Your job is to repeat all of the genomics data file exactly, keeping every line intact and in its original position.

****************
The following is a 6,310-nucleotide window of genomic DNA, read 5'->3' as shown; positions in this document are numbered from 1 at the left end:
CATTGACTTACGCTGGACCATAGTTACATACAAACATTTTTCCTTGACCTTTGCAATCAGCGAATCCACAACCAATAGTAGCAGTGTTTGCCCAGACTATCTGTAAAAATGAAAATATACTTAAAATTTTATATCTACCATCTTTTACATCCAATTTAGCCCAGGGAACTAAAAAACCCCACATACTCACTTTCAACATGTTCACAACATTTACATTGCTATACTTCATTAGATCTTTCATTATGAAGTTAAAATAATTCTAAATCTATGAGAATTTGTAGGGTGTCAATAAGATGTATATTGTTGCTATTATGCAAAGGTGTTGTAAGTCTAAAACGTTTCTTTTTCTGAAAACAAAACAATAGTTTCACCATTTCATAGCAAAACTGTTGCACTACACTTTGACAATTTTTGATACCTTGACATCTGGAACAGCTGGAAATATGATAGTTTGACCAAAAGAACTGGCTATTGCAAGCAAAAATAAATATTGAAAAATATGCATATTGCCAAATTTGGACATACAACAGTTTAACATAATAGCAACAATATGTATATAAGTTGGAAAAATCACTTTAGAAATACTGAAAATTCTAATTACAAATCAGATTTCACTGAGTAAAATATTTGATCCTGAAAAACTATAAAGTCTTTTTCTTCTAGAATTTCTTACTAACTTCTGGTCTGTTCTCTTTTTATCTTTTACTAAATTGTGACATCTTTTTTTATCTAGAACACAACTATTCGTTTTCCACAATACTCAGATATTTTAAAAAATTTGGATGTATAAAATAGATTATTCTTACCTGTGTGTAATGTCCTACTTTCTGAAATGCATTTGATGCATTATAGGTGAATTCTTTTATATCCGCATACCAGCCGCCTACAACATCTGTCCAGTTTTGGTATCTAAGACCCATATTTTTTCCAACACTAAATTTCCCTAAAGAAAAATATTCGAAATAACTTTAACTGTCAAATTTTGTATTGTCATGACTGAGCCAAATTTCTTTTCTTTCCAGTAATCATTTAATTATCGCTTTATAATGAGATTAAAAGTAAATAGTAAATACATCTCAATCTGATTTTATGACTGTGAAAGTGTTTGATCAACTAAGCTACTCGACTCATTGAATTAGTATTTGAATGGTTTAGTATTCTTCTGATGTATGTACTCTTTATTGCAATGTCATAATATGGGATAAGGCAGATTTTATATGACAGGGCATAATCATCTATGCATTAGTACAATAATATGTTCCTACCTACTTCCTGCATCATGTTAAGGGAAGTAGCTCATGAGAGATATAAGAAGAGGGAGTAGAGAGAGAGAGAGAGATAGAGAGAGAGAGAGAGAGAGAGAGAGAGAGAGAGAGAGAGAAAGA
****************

The following is a 6,310-nucleotide window of genomic DNA, read 5'->3' as shown; positions in this document are numbered from 1 at the left end:
CATTGACTTACGCTGGACCATAGTTACATACAAACATTTTTCCTTGACCTTTGCAATCAGCGAATCCACAACCAATAGTAGCAGTGTTTGCCCAGACTATCTGTAAAAATGAAAATATACTTAAAATTTTATATCTACCATCTTTTACATCCAATTTAGCCCAGGGAACTAAAAAACCCCACATACTCACTTTCAACATGTTCACAACATTTACATTGCTATACTTCATTAGATCTTTCATTATGAAGTTAAAATAATTCTAAATCTATGAGAATTTGTAGGGTGTCAATAAGATGTATATTGTTGCTATTATGCAAAGGTGTTGTAAGTCTAAAACGTTTCTTTTTCTGAAAACAAAACAATAGTTTCACCATTTCATAGCAAAACTGTTGCACTACACTTTGACAATTTTTGATACCTTGACATCTGGAACAGCTGGAAATATGATAGTTTGACCAAAAGAACTGGCTATTGCAAGCAAAAATAAATATTGAAAAATATGCATATTGCCAAATTTGGACATACAACAGTTTAACATAATAGCAACAATATGTATATAAGTTGGAAAAATCACTTTAGAAATACTGAAAATTCTAATTACAAATCAGATTTCACTGAGTAAAATATTTGATCCTGAAAAACTATAAAGTCTTTTTCTTCTAGAATTTCTTACTAACTTCTGGTCTGTTCTCTTTTTATCTTTTACTAAATTGTGACATCTTTTTTTATCTAGAACACAACTATTCGTTTTCCACAATACTCAGATATTTTAAAAAATTTGGATGTATAAAATAGATTATTCTTACCTGTGTGTAATGTCCTACTTTCTGAAATGCATTTGATGCATTATAGGTGAATTCTTTTATATCCGCATACCAGCCGCCTACAACATCTGTCCAGTTTTGGTATCTAAGACCCATATTTTTTCCAACACTAAATTTCCCTAAAGAAAAATATTCGAAATAACTTTAACTGTCAAATTTTGTATTGTCATGACTGAGCCAAATTTCTTTTCTTTCCAGTAATCATTTAATTATCGCTTTATAATGAGATTAAAAGTAAATAGTAAATACATCTCAATCTGATTTTATGACTGTGAAAGTGTTTGATCAACTAAGCTACTCGACTCATTGAATTAGTATTTGAATGGTTTAGTATTCTTCTGATGTATGTACTCTTTATTGCAATGTCATAATATGGGATAAGGCAGATTTTATATGACAGGGCATAATCATCTATGCATTAGTACAATAATATGTTCCTACCTACTTCCTGCATCATGTTAAGGGAAGTAGCTCATGAGAGATATAAGAAGAGGGAGTAGAGAGAGAGAGAGAGATAGAGAGAGAGAGAGAGAGAGAGAGAGAGAGAGAGAGAGAGAAAGA